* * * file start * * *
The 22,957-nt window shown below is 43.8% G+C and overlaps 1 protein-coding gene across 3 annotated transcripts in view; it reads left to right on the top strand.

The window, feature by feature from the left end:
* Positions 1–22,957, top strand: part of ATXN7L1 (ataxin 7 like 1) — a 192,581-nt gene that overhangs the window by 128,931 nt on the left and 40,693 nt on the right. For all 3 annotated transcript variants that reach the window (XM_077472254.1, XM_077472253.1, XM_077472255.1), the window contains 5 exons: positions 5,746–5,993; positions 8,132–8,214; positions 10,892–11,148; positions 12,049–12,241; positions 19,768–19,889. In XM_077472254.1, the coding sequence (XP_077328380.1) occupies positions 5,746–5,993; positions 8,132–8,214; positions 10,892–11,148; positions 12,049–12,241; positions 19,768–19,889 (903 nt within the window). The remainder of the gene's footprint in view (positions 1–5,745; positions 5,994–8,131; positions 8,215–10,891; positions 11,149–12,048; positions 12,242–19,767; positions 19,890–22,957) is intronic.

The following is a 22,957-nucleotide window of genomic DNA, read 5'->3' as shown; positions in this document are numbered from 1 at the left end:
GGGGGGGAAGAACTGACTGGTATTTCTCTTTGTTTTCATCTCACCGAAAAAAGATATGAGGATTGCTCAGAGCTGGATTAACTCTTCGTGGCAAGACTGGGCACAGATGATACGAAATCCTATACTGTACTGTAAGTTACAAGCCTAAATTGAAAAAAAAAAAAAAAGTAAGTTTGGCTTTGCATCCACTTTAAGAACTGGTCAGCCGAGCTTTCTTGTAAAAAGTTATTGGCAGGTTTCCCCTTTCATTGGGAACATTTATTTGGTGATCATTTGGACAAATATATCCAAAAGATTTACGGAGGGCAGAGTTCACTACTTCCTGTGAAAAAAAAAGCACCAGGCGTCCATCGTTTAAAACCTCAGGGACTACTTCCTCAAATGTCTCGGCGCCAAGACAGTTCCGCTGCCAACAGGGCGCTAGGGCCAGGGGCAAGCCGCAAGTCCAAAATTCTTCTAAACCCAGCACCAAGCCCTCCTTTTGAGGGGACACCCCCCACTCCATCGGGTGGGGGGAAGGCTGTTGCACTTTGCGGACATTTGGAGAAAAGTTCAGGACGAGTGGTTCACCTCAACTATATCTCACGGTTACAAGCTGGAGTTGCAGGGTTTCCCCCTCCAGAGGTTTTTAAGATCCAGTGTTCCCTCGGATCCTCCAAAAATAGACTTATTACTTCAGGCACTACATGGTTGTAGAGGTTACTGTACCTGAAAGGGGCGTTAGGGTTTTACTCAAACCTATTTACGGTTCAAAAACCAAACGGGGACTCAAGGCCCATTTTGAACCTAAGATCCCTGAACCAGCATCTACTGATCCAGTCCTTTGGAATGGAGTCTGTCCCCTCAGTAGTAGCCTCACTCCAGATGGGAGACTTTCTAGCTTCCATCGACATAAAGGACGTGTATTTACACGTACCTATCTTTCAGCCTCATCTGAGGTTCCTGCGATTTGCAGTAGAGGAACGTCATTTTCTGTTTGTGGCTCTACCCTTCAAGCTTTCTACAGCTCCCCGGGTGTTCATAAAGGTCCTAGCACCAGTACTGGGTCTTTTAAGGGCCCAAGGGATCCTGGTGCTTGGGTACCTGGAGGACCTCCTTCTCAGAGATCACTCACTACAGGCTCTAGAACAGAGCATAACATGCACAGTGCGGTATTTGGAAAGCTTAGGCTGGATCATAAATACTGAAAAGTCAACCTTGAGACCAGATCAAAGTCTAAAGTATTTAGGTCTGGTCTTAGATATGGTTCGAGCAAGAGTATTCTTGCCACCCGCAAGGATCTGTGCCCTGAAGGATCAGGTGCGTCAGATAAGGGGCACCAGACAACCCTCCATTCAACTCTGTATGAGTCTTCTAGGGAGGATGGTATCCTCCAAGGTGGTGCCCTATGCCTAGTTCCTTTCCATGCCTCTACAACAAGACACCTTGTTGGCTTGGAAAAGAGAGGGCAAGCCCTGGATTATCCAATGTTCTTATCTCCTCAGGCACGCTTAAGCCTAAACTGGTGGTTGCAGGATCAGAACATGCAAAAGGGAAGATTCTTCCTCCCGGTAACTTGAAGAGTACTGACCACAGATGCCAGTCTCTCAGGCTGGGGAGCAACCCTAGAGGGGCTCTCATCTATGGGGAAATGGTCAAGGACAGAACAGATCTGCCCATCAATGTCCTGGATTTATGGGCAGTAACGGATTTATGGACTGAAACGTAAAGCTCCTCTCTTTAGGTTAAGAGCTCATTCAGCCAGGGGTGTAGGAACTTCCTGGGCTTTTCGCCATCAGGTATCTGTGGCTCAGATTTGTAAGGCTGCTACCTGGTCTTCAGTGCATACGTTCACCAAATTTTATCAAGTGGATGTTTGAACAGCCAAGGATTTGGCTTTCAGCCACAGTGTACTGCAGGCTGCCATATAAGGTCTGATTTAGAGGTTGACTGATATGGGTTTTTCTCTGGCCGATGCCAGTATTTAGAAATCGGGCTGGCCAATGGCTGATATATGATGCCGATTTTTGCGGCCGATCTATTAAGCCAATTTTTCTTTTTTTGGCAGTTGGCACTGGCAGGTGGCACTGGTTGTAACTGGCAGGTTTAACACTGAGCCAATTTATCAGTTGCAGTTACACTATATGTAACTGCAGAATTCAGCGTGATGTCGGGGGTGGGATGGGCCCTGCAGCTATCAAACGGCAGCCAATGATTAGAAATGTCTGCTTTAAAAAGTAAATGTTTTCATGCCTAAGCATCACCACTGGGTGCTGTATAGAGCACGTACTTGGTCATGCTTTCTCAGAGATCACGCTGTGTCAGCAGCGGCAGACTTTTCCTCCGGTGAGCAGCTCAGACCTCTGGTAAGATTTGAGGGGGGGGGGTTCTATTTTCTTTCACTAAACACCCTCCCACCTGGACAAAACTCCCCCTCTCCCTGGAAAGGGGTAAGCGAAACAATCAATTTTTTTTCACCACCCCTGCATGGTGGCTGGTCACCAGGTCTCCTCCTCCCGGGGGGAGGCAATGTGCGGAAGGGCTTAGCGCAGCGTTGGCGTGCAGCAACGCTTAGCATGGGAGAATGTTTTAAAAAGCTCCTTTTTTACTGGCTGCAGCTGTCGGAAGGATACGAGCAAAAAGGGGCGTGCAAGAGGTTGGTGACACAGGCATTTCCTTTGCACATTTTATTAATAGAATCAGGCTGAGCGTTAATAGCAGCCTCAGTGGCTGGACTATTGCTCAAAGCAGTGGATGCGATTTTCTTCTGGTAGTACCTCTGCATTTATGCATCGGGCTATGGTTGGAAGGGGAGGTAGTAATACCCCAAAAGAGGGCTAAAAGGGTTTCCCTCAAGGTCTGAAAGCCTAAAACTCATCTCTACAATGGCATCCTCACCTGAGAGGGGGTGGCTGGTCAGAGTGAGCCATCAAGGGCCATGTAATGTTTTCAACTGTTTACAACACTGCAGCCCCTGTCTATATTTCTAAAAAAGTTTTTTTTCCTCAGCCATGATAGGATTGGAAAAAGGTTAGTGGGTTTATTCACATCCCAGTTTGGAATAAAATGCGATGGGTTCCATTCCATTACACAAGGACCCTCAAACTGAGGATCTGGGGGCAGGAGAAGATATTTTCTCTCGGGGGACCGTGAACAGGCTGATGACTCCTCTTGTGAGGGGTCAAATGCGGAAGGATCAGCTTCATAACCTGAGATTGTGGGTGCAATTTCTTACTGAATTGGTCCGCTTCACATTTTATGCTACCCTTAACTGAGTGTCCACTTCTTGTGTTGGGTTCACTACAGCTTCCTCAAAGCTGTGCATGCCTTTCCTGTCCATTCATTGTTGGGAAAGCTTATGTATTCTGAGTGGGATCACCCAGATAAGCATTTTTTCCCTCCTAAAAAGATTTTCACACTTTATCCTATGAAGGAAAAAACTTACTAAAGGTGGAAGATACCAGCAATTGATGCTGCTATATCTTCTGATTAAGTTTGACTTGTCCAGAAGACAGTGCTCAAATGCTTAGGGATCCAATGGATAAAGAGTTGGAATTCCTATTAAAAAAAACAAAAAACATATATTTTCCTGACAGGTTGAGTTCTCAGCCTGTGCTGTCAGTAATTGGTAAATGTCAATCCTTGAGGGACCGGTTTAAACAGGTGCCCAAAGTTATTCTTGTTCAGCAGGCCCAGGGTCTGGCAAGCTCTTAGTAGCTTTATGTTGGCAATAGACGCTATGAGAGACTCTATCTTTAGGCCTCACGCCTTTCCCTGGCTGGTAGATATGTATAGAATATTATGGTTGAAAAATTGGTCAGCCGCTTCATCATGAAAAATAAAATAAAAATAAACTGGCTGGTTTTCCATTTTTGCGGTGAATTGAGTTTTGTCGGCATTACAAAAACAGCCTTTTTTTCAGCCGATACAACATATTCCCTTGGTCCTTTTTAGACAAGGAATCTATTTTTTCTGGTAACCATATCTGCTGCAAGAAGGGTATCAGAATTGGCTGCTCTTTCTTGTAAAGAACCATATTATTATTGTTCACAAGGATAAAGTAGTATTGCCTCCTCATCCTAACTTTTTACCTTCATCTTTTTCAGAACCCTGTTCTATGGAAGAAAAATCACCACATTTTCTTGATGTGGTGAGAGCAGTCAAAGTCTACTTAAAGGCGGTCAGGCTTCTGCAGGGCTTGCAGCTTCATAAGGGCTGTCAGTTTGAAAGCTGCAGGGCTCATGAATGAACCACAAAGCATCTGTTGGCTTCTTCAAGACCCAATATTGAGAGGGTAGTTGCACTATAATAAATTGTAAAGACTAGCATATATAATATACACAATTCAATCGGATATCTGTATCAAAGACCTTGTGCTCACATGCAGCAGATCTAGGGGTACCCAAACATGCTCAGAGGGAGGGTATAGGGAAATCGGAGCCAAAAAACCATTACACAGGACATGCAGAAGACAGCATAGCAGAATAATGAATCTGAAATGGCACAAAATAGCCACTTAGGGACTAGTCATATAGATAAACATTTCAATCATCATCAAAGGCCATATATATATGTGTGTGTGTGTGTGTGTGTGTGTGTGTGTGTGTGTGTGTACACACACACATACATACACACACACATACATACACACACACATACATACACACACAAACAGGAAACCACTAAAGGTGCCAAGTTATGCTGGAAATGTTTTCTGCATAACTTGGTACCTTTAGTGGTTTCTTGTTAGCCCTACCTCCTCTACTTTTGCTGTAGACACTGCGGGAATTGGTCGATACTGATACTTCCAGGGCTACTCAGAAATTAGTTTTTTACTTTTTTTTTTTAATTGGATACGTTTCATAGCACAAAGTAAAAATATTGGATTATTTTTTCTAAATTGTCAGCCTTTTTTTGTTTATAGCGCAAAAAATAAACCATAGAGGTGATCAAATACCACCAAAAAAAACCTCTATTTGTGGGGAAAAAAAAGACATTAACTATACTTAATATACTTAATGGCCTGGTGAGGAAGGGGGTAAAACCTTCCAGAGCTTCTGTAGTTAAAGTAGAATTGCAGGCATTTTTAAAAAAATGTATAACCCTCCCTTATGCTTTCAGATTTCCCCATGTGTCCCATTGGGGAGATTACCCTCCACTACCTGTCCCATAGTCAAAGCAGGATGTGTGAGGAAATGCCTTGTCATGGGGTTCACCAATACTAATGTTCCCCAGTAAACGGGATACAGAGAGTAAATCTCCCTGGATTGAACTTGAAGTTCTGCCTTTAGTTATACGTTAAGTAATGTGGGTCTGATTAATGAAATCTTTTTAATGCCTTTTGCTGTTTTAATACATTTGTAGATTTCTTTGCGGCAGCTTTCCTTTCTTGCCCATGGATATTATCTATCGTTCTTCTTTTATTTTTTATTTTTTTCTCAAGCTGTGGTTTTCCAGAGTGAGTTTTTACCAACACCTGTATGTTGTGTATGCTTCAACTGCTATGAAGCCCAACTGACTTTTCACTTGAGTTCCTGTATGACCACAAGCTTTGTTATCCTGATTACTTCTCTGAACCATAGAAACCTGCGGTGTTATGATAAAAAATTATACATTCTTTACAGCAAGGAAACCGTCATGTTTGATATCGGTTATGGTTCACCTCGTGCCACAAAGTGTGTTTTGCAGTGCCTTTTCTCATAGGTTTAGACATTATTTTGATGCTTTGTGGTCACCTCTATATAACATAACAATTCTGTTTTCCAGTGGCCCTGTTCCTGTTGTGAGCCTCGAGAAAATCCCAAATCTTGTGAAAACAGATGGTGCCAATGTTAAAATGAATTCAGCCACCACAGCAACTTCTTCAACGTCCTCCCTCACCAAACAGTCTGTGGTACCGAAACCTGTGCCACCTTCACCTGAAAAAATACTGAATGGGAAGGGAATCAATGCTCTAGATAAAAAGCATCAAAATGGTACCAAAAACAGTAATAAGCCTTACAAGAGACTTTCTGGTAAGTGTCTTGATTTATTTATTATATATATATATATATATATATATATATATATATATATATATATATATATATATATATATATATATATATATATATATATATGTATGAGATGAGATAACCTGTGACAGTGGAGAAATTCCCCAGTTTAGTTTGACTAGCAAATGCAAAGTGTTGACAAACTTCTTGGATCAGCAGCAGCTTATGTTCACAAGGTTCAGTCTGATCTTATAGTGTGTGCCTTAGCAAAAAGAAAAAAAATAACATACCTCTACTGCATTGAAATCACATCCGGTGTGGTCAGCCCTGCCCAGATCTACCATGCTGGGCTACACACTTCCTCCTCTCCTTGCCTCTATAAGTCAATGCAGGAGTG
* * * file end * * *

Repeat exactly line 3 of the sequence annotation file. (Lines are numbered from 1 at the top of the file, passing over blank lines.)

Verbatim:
* Positions 1–22,957, top strand: part of ATXN7L1 (ataxin 7 like 1) — a 192,581-nt gene that overhangs the window by 128,931 nt on the left and 40,693 nt on the right. For all 3 annotated transcript variants that reach the window (XM_077472254.1, XM_077472253.1, XM_077472255.1), the window contains 5 exons: positions 5,746–5,993; positions 8,132–8,214; positions 10,892–11,148; positions 12,049–12,241; positions 19,768–19,889. In XM_077472254.1, the coding sequence (XP_077328380.1) occupies positions 5,746–5,993; positions 8,132–8,214; positions 10,892–11,148; positions 12,049–12,241; positions 19,768–19,889 (903 nt within the window). The remainder of the gene's footprint in view (positions 1–5,745; positions 5,994–8,131; positions 8,215–10,891; positions 11,149–12,048; positions 12,242–19,767; positions 19,890–22,957) is intronic.